Mutations in antibodies are associated with a heightened risk of allergic diseases such as eczema in kids, revealed an analysis of a birth cohort containing 51 newborns followed from infancy through the first three years of life.
The results offer a detailed look at how environmental variables shape the development of B cells in children, addressing a longstanding question in the field of allergy research.
‘Genetic sequencing revealed that children with increased somatic hypermutation (SHM) frequencies in two antibody isotypes (IgD and IgM) demonstrated higher rates of respiratory infections, and children with eczema or allergies showed elevated SHM frequencies in the IgE isotype, central to allergic reactions.’
Human B cell populations (producers of the body's protective antibodies) contain a diverse repertoire of B cell receptors (BCRs), which undergo a maturation process known as somatic hypermutation (SHM) during continued exposure to molecules that set off the immune system, or antigens.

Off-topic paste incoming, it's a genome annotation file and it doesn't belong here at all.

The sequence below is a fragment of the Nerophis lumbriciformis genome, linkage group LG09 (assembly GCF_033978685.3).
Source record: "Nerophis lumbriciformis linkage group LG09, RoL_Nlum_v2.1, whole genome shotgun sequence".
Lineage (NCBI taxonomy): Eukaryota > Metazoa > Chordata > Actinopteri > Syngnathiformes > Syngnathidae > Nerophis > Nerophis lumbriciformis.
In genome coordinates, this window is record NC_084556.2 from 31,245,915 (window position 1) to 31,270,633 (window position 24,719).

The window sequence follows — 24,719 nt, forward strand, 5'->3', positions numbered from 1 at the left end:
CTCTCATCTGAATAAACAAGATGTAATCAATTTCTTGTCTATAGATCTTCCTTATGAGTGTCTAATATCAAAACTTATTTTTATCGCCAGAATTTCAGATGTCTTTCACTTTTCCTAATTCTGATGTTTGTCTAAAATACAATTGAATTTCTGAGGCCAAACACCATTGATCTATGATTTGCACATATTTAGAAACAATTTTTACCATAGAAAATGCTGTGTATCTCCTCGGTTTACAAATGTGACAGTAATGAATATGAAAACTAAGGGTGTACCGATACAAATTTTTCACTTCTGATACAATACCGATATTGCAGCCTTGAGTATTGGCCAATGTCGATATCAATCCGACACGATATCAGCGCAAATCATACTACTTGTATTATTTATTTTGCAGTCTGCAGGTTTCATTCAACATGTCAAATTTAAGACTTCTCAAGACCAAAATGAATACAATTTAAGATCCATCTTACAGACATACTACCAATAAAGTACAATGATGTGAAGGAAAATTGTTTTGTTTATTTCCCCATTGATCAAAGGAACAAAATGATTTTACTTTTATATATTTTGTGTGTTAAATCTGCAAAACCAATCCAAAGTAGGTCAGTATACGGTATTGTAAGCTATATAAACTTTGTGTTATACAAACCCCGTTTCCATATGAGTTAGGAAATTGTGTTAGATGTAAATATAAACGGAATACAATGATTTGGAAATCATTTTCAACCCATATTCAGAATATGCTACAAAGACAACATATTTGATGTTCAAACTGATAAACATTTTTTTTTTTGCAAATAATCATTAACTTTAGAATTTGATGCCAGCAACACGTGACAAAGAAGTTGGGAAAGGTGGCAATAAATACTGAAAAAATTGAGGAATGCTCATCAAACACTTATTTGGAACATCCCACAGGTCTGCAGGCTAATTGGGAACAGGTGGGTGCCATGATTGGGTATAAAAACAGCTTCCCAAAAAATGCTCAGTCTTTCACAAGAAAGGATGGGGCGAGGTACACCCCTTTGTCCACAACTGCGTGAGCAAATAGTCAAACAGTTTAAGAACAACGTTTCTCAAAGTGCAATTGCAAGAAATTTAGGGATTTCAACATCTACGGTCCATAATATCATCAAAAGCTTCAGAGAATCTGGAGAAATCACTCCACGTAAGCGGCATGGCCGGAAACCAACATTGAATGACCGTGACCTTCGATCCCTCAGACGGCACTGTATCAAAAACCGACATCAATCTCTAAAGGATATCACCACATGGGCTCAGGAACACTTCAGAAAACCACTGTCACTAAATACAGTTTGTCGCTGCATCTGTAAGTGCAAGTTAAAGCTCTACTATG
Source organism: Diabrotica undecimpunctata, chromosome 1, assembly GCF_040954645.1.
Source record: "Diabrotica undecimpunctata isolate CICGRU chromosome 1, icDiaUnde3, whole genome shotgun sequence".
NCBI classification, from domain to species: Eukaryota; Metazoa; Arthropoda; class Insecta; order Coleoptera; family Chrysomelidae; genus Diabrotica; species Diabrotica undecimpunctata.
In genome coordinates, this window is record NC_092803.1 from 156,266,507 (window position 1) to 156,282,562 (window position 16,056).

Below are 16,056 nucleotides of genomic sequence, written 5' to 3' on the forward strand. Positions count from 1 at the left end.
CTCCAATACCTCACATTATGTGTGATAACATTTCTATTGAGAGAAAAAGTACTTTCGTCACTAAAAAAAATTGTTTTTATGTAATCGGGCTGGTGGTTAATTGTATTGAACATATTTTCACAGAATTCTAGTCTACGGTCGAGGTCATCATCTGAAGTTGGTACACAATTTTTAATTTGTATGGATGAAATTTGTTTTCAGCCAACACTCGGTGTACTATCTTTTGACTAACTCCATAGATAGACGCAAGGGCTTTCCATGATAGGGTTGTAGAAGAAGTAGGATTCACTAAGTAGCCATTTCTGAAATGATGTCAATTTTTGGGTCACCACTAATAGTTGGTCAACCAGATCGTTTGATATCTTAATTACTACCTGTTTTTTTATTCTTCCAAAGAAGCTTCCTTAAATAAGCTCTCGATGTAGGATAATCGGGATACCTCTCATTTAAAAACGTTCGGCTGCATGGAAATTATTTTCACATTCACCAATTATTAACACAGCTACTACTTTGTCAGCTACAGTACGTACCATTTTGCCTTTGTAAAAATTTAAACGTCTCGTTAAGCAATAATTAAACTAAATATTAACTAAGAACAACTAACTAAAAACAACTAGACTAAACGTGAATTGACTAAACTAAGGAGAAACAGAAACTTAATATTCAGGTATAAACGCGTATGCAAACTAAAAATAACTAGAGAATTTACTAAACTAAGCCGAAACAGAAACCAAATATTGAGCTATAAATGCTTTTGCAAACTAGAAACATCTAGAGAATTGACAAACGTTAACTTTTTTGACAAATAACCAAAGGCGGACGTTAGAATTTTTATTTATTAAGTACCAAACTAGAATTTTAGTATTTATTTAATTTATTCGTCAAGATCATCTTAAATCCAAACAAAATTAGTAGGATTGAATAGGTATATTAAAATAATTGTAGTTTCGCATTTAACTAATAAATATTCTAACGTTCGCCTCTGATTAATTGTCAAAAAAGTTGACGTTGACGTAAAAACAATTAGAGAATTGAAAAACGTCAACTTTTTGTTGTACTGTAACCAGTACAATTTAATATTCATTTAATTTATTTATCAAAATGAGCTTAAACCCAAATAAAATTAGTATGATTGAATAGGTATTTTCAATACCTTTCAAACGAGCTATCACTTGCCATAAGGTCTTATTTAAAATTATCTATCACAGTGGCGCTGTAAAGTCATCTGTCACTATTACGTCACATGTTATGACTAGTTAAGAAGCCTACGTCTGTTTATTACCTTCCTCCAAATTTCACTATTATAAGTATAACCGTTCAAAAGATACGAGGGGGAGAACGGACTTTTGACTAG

Researchers suspect that exposure to pathogens and environmental factors can shape how BCRs and antibody variants (or isotypes) develop in infants and young children, in turn influencing the risk of developing allergic conditions. However, the exact relationships between environmental exposure, antibody maturation and allergy remain unclear. Sandra Nielsen and colleagues examined several types of antibodies and BCR composition in young children raised in different household environments. They followed 51 children from birth to three years of age, collecting blood samples from the subjects at one or several yearly time points.
Interestingly, children growing up in households with cleaning products containing the chemicals triclosan and triclocarban had higher SHM frequencies in IgE, IgD and IgG antibodies. Nielsen et al. say that additional studies with larger patient groups should be conducted to confirm their findings and discern other potential influences on B cell development.